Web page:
Date of Award

Fall 2016

Document Type

Open Access Thesis

Degree Name

Master of Science (MS)

Department

Biology

First Advisor

Ike Levine

Second Advisor

Theresa Theodose

Third Advisor

Lisa Moore

Keywords

energy efficiency

Abstract

The anaerobic digestion process is an additional step that can be implemented at wastewater treatment facilities for the production of biogas (i.e. methane) that can be used to generate energy and significantly reduce the facility's energy cost. An emerging area of interest with anaerobic digestion is the inclusion of high-strength degradable organic waste (in addition to wastewater solids) that can lead to increased methane production by methanogens. Chlorella vulgaris (C. vulgaris), a species of green microalgae, is ubiquitous green alga often present at water-water treatment plants. I investigated its usefulness in an existing wastewater treatment process. Two investigations were conducted, the first to investigate the biomass growth potential of C. vulgaris in wastewater (primary clarifier and secondary clarifier effluents) and associated nutrient (ammonia and phosphorus) uptake, and the second to investigate the potential for methanogens to produce methane-rich biogas from anaerobic co-digestion of C. vulgaris with dairy whey. I hypothesized that (1) C. vulgaris would grow well in both wastewater effluents, but achieve the greatest total biomass production when cultured in primary clarifier effluent; and (2) including C. vulgaris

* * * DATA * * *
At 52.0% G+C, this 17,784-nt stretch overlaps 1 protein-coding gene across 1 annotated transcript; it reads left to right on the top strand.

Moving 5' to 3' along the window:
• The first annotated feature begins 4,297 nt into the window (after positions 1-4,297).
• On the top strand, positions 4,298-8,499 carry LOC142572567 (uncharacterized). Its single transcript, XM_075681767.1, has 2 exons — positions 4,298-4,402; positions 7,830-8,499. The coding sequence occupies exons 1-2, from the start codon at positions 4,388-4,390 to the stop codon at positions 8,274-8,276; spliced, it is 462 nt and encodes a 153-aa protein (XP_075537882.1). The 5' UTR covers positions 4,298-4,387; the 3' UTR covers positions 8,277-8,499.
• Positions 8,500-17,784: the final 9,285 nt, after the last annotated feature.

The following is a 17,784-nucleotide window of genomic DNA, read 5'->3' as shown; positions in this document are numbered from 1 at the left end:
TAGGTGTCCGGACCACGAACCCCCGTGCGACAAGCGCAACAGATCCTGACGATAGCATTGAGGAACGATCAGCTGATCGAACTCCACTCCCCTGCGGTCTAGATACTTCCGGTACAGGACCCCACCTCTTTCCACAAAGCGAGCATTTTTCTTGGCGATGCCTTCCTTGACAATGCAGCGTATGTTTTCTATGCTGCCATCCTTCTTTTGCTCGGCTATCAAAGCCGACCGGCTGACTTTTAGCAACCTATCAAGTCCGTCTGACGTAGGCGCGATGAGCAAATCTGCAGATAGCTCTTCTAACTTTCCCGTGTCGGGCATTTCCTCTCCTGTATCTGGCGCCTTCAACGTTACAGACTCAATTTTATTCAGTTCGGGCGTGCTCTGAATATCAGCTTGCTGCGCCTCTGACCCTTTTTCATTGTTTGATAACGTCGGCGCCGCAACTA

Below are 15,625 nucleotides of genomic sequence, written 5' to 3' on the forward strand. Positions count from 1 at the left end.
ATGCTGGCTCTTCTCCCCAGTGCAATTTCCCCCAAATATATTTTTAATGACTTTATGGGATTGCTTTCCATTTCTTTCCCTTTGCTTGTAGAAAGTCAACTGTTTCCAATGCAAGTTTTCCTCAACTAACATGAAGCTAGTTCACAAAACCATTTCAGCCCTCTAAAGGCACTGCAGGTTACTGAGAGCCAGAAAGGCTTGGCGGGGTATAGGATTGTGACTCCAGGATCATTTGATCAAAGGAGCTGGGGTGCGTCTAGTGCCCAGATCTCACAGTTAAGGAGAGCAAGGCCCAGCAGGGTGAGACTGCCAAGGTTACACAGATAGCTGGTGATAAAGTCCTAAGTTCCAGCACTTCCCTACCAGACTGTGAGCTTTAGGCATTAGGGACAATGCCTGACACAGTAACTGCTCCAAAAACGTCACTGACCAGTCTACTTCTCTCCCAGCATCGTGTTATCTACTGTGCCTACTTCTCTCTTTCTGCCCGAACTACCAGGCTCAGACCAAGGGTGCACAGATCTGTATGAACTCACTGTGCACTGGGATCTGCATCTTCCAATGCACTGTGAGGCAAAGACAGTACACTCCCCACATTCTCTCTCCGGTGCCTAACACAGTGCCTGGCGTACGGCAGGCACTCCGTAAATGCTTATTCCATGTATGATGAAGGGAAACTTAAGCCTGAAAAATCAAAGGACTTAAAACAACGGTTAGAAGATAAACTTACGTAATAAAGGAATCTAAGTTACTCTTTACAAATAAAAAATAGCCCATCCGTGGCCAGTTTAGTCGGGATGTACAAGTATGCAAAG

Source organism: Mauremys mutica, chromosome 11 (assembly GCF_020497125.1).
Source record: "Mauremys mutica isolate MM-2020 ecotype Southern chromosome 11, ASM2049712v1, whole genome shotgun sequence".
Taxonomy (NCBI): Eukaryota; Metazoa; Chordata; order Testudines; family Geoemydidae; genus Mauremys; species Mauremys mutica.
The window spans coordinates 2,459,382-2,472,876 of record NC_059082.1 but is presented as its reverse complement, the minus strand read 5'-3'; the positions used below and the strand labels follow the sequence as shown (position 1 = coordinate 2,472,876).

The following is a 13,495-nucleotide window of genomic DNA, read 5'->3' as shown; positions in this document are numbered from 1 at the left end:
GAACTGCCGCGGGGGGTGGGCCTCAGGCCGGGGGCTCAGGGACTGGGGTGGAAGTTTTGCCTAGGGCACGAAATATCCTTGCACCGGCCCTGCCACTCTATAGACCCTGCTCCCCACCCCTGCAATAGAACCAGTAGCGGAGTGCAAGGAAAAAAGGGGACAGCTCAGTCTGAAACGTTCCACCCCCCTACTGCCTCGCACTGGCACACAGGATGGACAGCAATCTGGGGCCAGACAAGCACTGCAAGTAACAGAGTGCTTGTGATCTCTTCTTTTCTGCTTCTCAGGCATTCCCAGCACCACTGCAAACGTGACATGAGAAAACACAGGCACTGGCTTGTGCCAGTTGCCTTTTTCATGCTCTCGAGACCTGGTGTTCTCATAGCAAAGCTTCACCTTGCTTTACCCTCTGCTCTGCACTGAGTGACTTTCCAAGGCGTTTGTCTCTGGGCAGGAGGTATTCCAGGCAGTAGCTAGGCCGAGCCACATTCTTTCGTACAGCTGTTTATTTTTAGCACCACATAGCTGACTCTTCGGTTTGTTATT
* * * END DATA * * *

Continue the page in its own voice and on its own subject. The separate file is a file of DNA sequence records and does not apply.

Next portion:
in the anaerobic digestion of wastewater solids and dairy whey (i.e. co-digestion) would result in the production of biogas volumes greater than that produced from the digestion of only wastewater solids and only dairy whey. A growth experiment was conducted to measure algal biomass growth in primary and secondary clarifier effluents, and an anaerobic digestion trial was conducted to measure biogas volume and composition (% of methane). Both hypothesis were supported by the results. The most biomass production was observed in primary clarifier wastewater effluent (605 mg/L). The highest volumes (827 ml) and methane concentrations (56.8%) were obtained from anaerobic co-digestion of 32 ml (48% feed ratio) C. vulgaris (15 mg/L volatile solids) with 32 ml (48% feed ratio) of dairy whey (~1000 mg/L volatile solids). The data from the anaerobic digestion experiment was used to calculate potential savings at an existing wastewater treatment facility. The results indicated that including C. vulgaris in the anaerobic co-digestion of wastewater solids and a high-strength organic feedstock (i.e. dairy whey) could result in significant financial savings to wastewater treatment systems with anaerobic digesters. Further site-specific studies are needed to determine more accurately what the maximum digester loading rates of Chlorella and dairy whey (or other high-organic strength feedstocks) are, and subsequent methane production and energy savings.

Included in

Biology Commons

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